But prove me wrong. Buy a dude some smokes some time and burn a few with him, and then come back and share with us all the brilliant life lessons you picked up.

Posted by: Ben | Dec 23, 2012 5:05:56 PM

Who knew I would find the best Christmas story in the very last place on earth I would expect to find it?: On a law professor's blog about another law professor.

Thanks.

Posted by: Ed Sodaro | Dec 23, 2012 5:55:31 PM

Single mothers, who have been abandoned by the fathers, are a special class of needy people. They should be helped, but not with money, so as not to encourage single parenthood.

Posted by: Clive Lewis | Dec 23, 2012 6:14:00 PM

The last fellow I harbored rent-free was a live-in campaign aide during my 2008 congressional campaign. He lingered on afterwards for several months, having no home he wanted to go back to.

Sixth months after his departure he murdered two men and a ten-year old boy up in Aroostook County. I found this surprising.

Posted by: John Frary | Dec 23, 2012 6:36:08 PM

I have opened my home to others - and have received rewards and punishments for it. There are some regrets, but I would never give up the riches it has brought me, either.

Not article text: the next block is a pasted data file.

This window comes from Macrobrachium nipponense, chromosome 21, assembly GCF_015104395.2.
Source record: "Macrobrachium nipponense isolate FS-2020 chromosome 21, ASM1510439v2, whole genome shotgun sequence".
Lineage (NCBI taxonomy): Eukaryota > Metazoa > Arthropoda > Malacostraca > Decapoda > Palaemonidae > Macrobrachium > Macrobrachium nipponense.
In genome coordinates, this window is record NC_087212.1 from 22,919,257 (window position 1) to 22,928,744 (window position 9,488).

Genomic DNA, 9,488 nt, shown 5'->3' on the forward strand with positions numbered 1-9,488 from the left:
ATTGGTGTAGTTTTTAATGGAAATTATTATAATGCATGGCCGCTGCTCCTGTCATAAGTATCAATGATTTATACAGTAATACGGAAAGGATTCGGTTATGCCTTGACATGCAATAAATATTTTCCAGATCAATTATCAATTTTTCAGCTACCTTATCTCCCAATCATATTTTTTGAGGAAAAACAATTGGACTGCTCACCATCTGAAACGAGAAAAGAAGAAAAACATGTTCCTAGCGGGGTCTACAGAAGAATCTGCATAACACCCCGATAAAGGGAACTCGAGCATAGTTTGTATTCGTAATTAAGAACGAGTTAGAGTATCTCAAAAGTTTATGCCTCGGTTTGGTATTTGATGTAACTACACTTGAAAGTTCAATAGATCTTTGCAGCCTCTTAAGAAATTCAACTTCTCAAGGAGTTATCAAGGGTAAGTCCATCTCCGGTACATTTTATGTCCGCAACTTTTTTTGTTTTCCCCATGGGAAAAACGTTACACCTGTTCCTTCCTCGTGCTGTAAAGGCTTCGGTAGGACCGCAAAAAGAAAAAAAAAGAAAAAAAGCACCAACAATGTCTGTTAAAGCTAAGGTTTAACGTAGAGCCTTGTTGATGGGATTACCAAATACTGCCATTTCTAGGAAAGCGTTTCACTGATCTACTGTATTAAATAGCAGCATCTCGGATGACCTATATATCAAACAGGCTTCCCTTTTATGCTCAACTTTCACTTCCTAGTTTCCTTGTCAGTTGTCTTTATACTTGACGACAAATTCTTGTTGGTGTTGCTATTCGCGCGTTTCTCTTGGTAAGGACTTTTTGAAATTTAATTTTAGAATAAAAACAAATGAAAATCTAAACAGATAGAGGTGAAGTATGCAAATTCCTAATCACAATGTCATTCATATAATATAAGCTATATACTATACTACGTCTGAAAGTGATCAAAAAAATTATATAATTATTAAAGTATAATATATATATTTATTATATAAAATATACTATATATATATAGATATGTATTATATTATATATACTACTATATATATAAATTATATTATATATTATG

Posted by: Hammerbach | Dec 23, 2012 6:57:46 PM

"I'm curious, what are the tax and government assistance implications/consequences for the family that moved it for $1/month? "

There is no tax deduction for the use of property to start with. The operating expenses could be deductible if paid by the donor on behalf of a qualified 501(c)(3) organization, which the lady and three children are not. I have no idea what "government assistance implications" of anything are.

Posted by: willis | Dec 23, 2012 7:56:48 PM

"They help with the housework, they keep an eye on things when you're away, and they teach you more about life than you'll ever learn from reading editorials in the Wall Street Journal."